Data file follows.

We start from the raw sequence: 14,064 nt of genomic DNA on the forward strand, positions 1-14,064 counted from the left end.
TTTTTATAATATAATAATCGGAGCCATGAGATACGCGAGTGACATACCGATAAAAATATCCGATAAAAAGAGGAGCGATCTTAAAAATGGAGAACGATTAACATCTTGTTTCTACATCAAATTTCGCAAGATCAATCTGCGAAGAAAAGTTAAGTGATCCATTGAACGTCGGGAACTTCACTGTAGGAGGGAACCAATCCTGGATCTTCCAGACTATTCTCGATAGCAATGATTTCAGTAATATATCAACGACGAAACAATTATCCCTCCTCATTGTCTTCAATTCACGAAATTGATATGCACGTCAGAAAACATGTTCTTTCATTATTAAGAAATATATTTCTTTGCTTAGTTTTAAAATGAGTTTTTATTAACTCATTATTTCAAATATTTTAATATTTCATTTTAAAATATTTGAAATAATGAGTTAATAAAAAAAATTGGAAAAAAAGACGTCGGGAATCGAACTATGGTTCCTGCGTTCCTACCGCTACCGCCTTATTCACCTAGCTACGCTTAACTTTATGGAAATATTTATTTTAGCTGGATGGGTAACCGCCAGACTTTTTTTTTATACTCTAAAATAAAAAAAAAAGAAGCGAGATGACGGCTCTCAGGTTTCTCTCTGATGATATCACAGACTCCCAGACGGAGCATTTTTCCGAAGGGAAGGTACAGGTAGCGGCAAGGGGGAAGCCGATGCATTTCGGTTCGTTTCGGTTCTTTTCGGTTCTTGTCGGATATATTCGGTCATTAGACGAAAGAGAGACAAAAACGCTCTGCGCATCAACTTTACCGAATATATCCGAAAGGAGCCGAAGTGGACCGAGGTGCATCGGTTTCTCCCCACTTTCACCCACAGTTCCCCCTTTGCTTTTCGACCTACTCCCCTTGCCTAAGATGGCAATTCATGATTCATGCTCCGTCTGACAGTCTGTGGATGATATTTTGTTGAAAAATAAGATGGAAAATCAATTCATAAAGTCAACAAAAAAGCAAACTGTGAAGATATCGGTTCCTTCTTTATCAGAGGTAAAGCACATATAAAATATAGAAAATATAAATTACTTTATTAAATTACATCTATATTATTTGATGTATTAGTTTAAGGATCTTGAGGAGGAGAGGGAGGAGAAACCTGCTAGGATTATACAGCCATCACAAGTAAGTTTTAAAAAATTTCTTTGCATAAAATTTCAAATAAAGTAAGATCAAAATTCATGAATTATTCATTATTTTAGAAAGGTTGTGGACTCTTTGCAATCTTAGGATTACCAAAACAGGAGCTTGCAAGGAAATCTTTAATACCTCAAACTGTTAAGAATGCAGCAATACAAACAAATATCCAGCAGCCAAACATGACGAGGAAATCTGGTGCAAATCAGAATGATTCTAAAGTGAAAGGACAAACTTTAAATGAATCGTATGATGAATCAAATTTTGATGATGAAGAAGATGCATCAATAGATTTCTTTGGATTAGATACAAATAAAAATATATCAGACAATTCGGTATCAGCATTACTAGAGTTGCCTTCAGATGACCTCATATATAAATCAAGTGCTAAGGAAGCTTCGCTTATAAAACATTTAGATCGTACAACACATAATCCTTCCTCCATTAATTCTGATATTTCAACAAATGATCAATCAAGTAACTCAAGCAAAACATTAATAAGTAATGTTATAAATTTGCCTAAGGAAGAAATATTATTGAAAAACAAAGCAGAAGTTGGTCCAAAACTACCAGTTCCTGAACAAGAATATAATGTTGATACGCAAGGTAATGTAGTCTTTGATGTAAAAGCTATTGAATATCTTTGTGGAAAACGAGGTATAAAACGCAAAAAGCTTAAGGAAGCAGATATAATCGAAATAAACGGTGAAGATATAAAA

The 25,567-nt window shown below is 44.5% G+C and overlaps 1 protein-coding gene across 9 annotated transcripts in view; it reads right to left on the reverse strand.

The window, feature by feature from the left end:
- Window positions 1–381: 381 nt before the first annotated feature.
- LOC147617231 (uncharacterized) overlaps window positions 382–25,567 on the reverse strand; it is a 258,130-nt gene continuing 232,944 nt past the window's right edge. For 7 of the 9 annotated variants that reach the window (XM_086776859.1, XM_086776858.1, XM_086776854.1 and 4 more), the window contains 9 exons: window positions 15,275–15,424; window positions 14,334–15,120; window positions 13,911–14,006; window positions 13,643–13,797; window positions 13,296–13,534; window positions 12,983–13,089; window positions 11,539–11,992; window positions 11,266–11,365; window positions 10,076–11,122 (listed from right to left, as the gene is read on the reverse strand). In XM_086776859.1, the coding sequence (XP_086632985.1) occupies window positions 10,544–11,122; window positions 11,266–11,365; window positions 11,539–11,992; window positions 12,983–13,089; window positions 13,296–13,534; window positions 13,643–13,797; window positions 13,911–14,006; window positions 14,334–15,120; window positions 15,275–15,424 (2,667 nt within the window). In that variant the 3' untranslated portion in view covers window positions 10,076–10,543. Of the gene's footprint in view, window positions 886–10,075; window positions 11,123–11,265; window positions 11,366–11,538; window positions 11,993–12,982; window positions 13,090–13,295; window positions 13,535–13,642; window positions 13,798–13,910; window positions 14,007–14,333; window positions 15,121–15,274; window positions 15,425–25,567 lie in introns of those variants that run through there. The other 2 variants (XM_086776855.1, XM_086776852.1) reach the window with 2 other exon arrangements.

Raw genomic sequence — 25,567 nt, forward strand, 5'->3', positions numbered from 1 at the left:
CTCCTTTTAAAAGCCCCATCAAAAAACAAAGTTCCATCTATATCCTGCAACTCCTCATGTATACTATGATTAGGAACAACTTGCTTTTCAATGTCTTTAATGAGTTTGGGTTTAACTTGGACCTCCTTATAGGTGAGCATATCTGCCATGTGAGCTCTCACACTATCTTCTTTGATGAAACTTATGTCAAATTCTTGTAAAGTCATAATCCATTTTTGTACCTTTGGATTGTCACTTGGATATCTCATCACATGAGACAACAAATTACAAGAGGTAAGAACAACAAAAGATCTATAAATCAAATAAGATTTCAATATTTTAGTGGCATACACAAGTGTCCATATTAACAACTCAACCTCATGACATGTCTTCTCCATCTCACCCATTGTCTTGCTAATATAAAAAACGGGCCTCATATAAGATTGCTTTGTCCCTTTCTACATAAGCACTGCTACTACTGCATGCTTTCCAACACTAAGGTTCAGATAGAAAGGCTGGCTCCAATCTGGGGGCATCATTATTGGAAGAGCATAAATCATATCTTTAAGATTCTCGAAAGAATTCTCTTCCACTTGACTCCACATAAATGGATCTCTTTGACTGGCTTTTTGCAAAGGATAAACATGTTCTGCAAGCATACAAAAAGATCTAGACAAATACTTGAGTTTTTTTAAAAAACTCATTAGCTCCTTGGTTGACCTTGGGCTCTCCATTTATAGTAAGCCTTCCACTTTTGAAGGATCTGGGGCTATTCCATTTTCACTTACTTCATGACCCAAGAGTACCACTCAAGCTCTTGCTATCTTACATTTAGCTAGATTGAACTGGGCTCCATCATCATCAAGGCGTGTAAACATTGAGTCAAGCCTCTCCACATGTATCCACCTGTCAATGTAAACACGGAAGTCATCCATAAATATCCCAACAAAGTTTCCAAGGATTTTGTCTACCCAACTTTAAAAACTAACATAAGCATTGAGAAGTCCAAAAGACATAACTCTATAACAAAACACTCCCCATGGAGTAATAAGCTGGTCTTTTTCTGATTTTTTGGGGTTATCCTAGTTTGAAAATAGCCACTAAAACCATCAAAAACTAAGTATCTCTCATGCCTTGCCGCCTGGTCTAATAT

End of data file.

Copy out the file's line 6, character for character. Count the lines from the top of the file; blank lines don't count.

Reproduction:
- LOC147617231 (uncharacterized) overlaps window positions 382–25,567 on the reverse strand; it is a 258,130-nt gene continuing 232,944 nt past the window's right edge. For 7 of the 9 annotated variants that reach the window (XM_086776859.1, XM_086776858.1, XM_086776854.1 and 4 more), the window contains 9 exons: window positions 15,275–15,424; window positions 14,334–15,120; window positions 13,911–14,006; window positions 13,643–13,797; window positions 13,296–13,534; window positions 12,983–13,089; window positions 11,539–11,992; window positions 11,266–11,365; window positions 10,076–11,122 (listed from right to left, as the gene is read on the reverse strand). In XM_086776859.1, the coding sequence (XP_086632985.1) occupies window positions 10,544–11,122; window positions 11,266–11,365; window positions 11,539–11,992; window positions 12,983–13,089; window positions 13,296–13,534; window positions 13,643–13,797; window positions 13,911–14,006; window positions 14,334–15,120; window positions 15,275–15,424 (2,667 nt within the window). In that variant the 3' untranslated portion in view covers window positions 10,076–10,543. Of the gene's footprint in view, window positions 886–10,075; window positions 11,123–11,265; window positions 11,366–11,538; window positions 11,993–12,982; window positions 13,090–13,295; window positions 13,535–13,642; window positions 13,798–13,910; window positions 14,007–14,333; window positions 15,121–15,274; window positions 15,425–25,567 lie in introns of those variants that run through there. The other 2 variants (XM_086776855.1, XM_086776852.1) reach the window with 2 other exon arrangements.